Many readers have reached out to me to ask about how to run a balanced portfolio. This article is designed to help you with general guidelines for developing such portfolio. A balanced portfolio should be 20-40% in index funds and 60-80% in individual stocks spread out among many industries. This allows you to have exposure to the general market, the international market, and the growth of truly well-run companies. The proportion of money between index funds and individual companies should be dictated by your age and how soon you will need the money to pay for life’s expenses.

The first thing to do is invest 20 to 40% of your portfolio in index funds. Divide these index funds into at least four categories:

  • international funds
  • bonds funds
  • small-cap or mid-cap funds
  • large-cap funds

I suggest that you balance your fund investments equally every year. This means that you would have 5% of your portfolio in each fund category. You may have to annually add money from the individual stock 80% of your portfolio to maintain at least 20% index fund exposure.

It really doesn’t matter which company manages the index fund you choose. There is some variation in international funds since they can track many different markets so you may need to study a bit for that component. There is little true variation in bonds funds so just find one that tracks the Barclays Capital Aggregate Bond Index. For the stock index funds, they should track one of the S&P indexes or one of the Russell indexes.

If you are over 65 then you may want to start dropping down to 60% of your portfolio being in individual stocks and 40% index funds. You definitely want to consider this if you are over 75 years of age. However, if you are under 65 then you probably should have a portfolio of stocks that is approximately 80% of your portfolio. At 65 you may think you need to be more cautious but there is a high probability that a 65 year-old person is going to live to be 90. If you have reached the glorious age of 75 then you are even more likely to live to 90.  With 25-45 more years of spending to do, you really need your money to continue to grow even if you are retired. As you approach 80 or 90 years, you may want to have a more even mix of stocks, bonds, and money-market cash. To understand this better, check out my whitepaper, Retire In Luxury.

Divide 80% of your portfolio into equal allotments that are larger than $5,000 per allotment. You should have at least 10 allotments in a balanced portfolio. You could have 20 or 30 allotments depending on the size of your portfolio. If you do not have $50,000 to divide 10 ways then divide your existing portfolio into $5,000 increments. You will find that you are much more efficient and profitable if you invest $5,000 or more using GOPM. If you have fewer than 10 allotments, be very diligent about getting a good mix of industries so that you are not overly hurt by any one trend.

Regardless of the number of allotments that you choose, you need to choose twice that number in stocks that you are tracking.  So if you have 10 allotments, you should track 20 stocks. This allows you to always have a stock that is rising to invest your money. Invariably, some of your tracked stocks will be going sideways or down but by tracking double the number you need, you are likely to have 10 that have upward momentum.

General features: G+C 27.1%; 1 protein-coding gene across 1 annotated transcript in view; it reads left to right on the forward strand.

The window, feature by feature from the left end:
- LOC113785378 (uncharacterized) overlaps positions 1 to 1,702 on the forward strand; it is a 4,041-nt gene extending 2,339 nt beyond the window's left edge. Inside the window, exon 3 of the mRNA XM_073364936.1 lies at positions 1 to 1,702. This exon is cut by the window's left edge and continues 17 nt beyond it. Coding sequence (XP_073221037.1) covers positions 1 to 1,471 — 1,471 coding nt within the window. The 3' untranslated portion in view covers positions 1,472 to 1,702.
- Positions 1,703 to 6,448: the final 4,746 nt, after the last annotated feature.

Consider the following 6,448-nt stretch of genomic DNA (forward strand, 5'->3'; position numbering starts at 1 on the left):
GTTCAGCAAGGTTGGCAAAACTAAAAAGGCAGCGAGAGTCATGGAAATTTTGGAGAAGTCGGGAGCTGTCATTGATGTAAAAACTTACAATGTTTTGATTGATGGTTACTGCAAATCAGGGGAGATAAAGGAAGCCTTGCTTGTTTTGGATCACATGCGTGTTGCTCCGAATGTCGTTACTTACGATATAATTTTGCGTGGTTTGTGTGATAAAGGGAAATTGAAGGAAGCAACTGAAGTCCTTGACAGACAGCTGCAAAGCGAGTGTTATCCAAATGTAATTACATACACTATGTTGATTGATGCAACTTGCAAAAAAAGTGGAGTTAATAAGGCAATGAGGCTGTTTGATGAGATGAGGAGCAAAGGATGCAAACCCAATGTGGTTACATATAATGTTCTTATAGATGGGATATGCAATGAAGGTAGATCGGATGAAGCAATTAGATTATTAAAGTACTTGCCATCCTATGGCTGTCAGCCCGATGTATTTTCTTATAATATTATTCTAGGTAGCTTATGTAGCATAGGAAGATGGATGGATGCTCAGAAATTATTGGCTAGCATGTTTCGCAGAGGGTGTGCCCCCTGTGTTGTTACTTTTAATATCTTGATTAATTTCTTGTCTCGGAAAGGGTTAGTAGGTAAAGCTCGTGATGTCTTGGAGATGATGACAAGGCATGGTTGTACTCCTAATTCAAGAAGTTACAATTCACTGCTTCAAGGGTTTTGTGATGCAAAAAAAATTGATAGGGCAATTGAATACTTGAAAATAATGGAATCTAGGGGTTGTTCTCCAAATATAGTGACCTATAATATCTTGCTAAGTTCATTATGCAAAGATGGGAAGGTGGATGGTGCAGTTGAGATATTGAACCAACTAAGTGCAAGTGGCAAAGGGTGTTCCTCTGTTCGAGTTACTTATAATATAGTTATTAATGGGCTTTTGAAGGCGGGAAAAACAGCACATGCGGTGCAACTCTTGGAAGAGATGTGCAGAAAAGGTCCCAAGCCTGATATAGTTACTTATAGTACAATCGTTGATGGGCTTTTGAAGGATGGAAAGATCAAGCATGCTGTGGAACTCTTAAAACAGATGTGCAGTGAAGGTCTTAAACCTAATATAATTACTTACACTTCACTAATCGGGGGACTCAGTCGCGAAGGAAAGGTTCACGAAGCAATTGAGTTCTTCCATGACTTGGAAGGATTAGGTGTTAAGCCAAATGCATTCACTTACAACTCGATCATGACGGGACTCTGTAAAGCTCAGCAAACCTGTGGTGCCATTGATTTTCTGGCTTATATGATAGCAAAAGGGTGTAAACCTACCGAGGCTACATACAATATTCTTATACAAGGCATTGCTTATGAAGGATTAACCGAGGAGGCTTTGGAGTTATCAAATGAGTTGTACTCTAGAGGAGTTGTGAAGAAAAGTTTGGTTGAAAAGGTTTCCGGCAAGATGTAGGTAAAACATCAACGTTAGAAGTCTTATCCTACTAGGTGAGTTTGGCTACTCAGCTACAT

You should plan on investing in 10 to 30 companies at a time using the tools that I show in The Confident Investor. Grow your investment in any individual stock until you have doubled your money using GOPM (Grow on Other People’s Money).

When you have doubled your money in half of your companies, you may want to consider changing your allocation size to a larger allocation. This will allow you to continue to grow your investment in those great companies.

It is also possible to stop investing in any given company at half of an allotment or twice allotment depending on how you feel about that company. You should also factor the number of companies in the same industry you already having a portfolio. For instance, if you have 2 companies in nearly every industry except you only have one mining company, feel free to allow that mining company to grow to a double allotment. Similarly, if you have 3 software companies in your portfolio then you may want to limit one or all of them to a half allotment so that your portfolio is not overweight in that category.

Let me show you an example of a 50-year-old man (we will call him Bob) that has been able to save $150,000 in his IRA account.

  • $7,500 in an international index fund
  • $7,500 in a bond fund
  • $7,500 in a small-cap  or a mid-cap fund
  • $7,500 in a large-cap fund
  • $120,000 divided into 10 allotments of $12,000 each.  This means that Bob will purchase up to $12,000 in any stock on the 20 possibilities.

For the 20 stocks, Bob chose the following from the Confident Investor Watch List:

Apple Inc. Technology – Personal
Akamai Technologies Technology – Internet
Ansys, Inc. Technology – Enterprise Software
Atlas Pipeline Energy
Caterpillar, Inc. Manufacturing – Machinery
Chipotle Mexican Retail – Restaurant
Cirrus Logic Technology – Semiconductor
Deckers Outdoor Footwear
Ebay Inc. Retail – Web
Extra Space Storage Real Estate
Goldcorp Inc. Mining – Gold
Google Inc. Advertising – Web
Hms Holdings Corp Healthcare – Services
Helmerich & Payne Energy
Merck & Co., Inc. Pharmaceutical
Net Servicos de Comunicacao Telecommunications – International Inc. Retail – Web
Boston Beer Alcohol Beverages
Washington Banking Finance
Yum! Brands, Inc. Retail – Restaurant

Bob will invest in these companies as indicated by the technical indicators described in my book, The Confident Investor.  You can purchase my book wherever books are sold such as Amazon, Barnes and Noble, and Books A Million. It is available in ebook formats for Nook, Kindle, and iPad.

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